Crime near Sheldon M. Chumir supervised consumption site prompts city councillor’s call for action

Evan Woolley says city has a duty to respond to citizens working living near the Sheldon M. Chumir site

Residents near the Sheldon M. Chumir Supervised Consumption Services Facility are reporting an increase of social disorder in the area. (WIKIMEDIA COMMONS)

Coun. Evan Woolley says he’s heard the concerns from residents in his ward living near the Sheldon Chumir supervised consumption site, and now he’s calling on the city to take action to quell social disorder in the area.

In a release sent out Tuesday, Woolley said the increase in crime and social disorder could be attributed to the supervised consumption site (SCS), but also to increased methamphetamine consumption, and an increase of drug dealing near the SCS.

Woolley referred to a report from CPS which appears to confirm the concerns with hard data.

When compared with the entire city, which has seen no uptick in complaints about social disorder over the past three years, the 250 metre area around the SCS jumped 29 per cent in 2018, when compared to the three-year average.

“We have a report that’s come out today that validates some of those concerns,” said Woolley. “We stood when we opened the facility and made a commitment to keep the neighbourhood safe.”

He said the SCS is an important pillar in the fight against addiction, but he notes it won’t work if it isn’t supported by the people who work and live in the area.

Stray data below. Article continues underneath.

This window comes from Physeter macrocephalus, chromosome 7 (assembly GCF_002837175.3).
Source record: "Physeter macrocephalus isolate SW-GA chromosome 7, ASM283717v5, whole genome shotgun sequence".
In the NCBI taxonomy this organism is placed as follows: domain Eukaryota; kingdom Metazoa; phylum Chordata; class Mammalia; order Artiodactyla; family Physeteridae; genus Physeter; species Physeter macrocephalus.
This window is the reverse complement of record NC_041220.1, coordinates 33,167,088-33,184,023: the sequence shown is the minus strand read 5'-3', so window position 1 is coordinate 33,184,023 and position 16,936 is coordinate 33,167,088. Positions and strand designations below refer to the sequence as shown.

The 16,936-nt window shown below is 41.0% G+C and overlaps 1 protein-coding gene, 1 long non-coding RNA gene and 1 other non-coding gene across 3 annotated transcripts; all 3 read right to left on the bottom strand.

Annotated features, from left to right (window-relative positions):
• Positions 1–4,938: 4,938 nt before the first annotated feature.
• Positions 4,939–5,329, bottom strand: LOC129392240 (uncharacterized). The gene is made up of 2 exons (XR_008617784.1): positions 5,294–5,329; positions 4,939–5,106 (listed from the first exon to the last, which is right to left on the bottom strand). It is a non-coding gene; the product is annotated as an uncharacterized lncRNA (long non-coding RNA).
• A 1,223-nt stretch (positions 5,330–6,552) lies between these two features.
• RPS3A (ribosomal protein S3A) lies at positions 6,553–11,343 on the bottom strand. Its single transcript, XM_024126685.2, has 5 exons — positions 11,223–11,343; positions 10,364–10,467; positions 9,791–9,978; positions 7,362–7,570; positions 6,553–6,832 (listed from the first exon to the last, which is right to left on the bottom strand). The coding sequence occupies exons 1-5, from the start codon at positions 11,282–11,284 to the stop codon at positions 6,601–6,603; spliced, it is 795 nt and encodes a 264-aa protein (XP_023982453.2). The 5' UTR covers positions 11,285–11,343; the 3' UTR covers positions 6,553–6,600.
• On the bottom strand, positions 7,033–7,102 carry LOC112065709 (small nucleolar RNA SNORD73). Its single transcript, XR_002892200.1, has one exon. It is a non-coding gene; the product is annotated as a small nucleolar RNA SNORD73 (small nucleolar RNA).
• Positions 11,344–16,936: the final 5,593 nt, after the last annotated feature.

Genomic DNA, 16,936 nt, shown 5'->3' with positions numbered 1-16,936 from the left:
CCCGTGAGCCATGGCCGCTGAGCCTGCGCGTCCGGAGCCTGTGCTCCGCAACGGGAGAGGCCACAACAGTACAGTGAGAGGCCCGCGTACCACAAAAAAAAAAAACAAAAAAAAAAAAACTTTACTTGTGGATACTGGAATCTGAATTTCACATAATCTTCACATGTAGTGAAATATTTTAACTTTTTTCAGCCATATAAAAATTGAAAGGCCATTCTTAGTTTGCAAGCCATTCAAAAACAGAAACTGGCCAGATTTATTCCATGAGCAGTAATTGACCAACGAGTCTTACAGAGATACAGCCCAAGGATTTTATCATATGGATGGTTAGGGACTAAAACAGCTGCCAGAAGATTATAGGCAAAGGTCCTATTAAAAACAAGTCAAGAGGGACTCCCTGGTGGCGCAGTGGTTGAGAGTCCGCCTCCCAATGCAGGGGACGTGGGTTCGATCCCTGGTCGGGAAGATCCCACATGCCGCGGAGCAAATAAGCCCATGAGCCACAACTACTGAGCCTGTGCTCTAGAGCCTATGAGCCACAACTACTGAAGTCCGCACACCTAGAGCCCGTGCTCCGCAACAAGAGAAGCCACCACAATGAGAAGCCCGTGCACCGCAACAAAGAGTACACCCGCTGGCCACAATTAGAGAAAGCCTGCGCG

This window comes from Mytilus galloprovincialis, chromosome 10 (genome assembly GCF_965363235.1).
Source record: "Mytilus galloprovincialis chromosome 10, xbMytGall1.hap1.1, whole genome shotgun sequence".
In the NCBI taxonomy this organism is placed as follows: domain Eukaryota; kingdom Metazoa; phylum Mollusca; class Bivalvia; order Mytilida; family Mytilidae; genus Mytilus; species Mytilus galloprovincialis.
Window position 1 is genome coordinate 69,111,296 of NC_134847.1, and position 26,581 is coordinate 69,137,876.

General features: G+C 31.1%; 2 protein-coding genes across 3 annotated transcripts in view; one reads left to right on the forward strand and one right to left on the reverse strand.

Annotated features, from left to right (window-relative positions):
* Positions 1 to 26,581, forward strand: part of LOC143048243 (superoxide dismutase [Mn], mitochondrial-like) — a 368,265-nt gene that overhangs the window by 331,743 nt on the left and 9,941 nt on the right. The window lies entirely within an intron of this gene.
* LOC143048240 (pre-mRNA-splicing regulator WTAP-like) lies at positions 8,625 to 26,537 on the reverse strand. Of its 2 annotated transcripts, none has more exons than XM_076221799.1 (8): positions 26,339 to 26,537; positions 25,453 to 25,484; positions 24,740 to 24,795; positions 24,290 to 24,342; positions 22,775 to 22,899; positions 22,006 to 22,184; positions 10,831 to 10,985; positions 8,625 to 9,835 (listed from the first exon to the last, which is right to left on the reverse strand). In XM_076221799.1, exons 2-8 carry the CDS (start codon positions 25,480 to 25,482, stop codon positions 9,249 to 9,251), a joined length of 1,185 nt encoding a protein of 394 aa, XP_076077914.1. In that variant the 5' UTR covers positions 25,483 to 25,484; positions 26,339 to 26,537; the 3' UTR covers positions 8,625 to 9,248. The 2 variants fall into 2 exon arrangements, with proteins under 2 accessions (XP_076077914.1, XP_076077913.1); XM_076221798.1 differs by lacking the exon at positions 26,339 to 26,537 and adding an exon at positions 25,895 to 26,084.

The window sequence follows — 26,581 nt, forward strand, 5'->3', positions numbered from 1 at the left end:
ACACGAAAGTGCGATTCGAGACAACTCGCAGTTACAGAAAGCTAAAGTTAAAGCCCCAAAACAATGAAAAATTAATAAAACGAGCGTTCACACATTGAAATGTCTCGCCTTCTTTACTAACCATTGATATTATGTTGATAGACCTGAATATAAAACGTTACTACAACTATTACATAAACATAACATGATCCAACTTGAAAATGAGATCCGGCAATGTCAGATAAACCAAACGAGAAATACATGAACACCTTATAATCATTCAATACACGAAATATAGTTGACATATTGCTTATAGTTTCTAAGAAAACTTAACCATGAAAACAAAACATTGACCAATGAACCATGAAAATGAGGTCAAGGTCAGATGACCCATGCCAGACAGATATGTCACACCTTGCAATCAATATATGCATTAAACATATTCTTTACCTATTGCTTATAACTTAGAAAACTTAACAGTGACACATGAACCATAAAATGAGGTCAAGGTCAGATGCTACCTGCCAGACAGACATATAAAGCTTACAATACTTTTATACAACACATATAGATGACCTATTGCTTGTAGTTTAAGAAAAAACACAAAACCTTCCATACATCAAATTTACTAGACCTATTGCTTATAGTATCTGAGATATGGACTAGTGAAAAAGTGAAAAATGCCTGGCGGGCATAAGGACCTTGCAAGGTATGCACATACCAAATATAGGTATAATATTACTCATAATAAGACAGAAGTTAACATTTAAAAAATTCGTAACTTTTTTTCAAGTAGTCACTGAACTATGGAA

He also said that the sudden rise in methamphetamine use is at least partially to blame of the increase of social disorder.

“The site was set up and the services were set up for opioids, which was literally to save people’s lives,” said Woolley. “In the last number of months we have seen significant increases in methamphetamine consumption that’s a result of the drop in price of methamphetamine.”

He noted that people cannot smoke substances in the safe consumption site, which is how methamphetamines are generally taken on the street. That means people are using them in the immediate vicinity.

Mayor Naheed Nenshi agreed that meth is big part of the problem. He noted that in tracking numbers around the site, some months had not shown an increase in social disorder, but the past few months have spiked.

“Let me be very rational about this,” said the mayor. “Meth keeps you awake. Meth helps you stay warm. So if you don’t feel safe on the streets, it’s almost a rational response to use something to help you get through the night. But it also makes you unpredictable. It makes you very, very sick, and it increases violence and petty theft.”

In late July, Nenshi brought forward a plan to set aside $25 million over five years for crime prevention and supports for mental health and addiction. He said any plan to deal with immediate concerns cannot sacrifice the need to work on that long term strategy.